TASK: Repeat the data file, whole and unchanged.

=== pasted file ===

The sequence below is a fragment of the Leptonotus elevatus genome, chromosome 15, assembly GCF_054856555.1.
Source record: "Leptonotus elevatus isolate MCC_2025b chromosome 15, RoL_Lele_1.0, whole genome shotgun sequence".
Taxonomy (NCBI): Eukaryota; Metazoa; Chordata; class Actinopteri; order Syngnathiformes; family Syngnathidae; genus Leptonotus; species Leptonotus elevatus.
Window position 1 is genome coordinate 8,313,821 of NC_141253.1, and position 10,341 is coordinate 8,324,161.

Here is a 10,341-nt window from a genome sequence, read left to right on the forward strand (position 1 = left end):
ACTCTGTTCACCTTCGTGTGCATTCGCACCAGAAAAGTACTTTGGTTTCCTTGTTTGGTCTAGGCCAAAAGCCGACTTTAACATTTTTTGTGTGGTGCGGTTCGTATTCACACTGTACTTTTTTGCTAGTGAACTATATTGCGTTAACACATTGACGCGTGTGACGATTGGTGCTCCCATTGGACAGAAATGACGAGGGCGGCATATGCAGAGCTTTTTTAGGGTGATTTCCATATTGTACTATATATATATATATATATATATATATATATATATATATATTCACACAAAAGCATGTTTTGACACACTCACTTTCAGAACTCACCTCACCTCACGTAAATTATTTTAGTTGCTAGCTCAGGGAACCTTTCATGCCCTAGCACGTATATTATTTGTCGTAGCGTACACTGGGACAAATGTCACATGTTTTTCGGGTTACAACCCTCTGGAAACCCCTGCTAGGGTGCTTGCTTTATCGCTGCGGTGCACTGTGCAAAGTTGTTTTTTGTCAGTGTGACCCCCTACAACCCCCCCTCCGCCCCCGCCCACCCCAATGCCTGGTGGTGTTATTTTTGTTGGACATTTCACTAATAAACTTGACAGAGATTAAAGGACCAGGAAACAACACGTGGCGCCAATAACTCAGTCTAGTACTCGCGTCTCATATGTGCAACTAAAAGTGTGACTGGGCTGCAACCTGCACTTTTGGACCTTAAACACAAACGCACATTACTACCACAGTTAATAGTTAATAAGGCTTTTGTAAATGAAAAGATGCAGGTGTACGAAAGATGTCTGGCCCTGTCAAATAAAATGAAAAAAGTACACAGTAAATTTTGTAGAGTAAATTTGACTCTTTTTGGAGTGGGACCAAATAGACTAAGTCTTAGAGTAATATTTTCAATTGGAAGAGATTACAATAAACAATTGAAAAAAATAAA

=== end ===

The sequence below is a fragment of the Leptonotus elevatus genome, chromosome 15, assembly GCF_054856555.1.
Source record: "Leptonotus elevatus isolate MCC_2025b chromosome 15, RoL_Lele_1.0, whole genome shotgun sequence".
Taxonomy (NCBI): Eukaryota; Metazoa; Chordata; class Actinopteri; order Syngnathiformes; family Syngnathidae; genus Leptonotus; species Leptonotus elevatus.
Window position 1 is genome coordinate 8,313,821 of NC_141253.1, and position 10,341 is coordinate 8,324,161.

Here is a 10,341-nt window from a genome sequence, read left to right on the forward strand (position 1 = left end):
ACTCTGTTCACCTTCGTGTGCATTCGCACCAGAAAAGTACTTTGGTTTCCTTGTTTGGTCTAGGCCAAAAGCCGACTTTAACATTTTTTGTGTGGTGCGGTTCGTATTCACACTGTACTTTTTTGCTAGTGAACTATATTGCGTTAACACATTGACGCGTGTGACGATTGGTGCTCCCATTGGACAGAAATGACGAGGGCGGCATATGCAGAGCTTTTTTAGGGTGATTTCCATATTGTACTATATATATATATATATATATATATATATATATATATATATTCACACAAAAGCATGTTTTGACACACTCACTTTCAGAACTCACCTCACCTCACGTAAATTATTTTAGTTGCTAGCTCAGGGAACCTTTCATGCCCTAGCACGTATATTATTTGTCGTAGCGTACACTGGGACAAATGTCACATGTTTTTCGGGTTACAACCCTCTGGAAACCCCTGCTAGGGTGCTTGCTTTATCGCTGCGGTGCACTGTGCAAAGTTGTTTTTTGTCAGTGTGACCCCCTACAACCCCCCCTCCGCCCCCGCCCACCCCAATGCCTGGTGGTGTTATTTTTGTTGGACATTTCACTAATAAACTTGACAGAGATTAAAGGACCAGGAAACAACACGTGGCGCCAATAACTCAGTCTAGTACTCGCGTCTCATATGTGCAACTAAAAGTGTGACTGGGCTGCAACCTGCACTTTTGGACCTTAAACACAAACGCACATTACTACCACAGTTAATAGTTAATAAGGCTTTTGTAAATGAAAAGATGCAGGTGTACGAAAGATGTCTGGCCCTGTCAAATAAAATGAAAAAAGTACACAGTAAATTTTGTAGAGTAAATTTGACTCTTTTTGGAGTGGGACCAAATAGACTAAGTCTTAGAGTAATATTTTCAATTGGAAGAGATTACAATAAACAATTGAAAAAAATAAA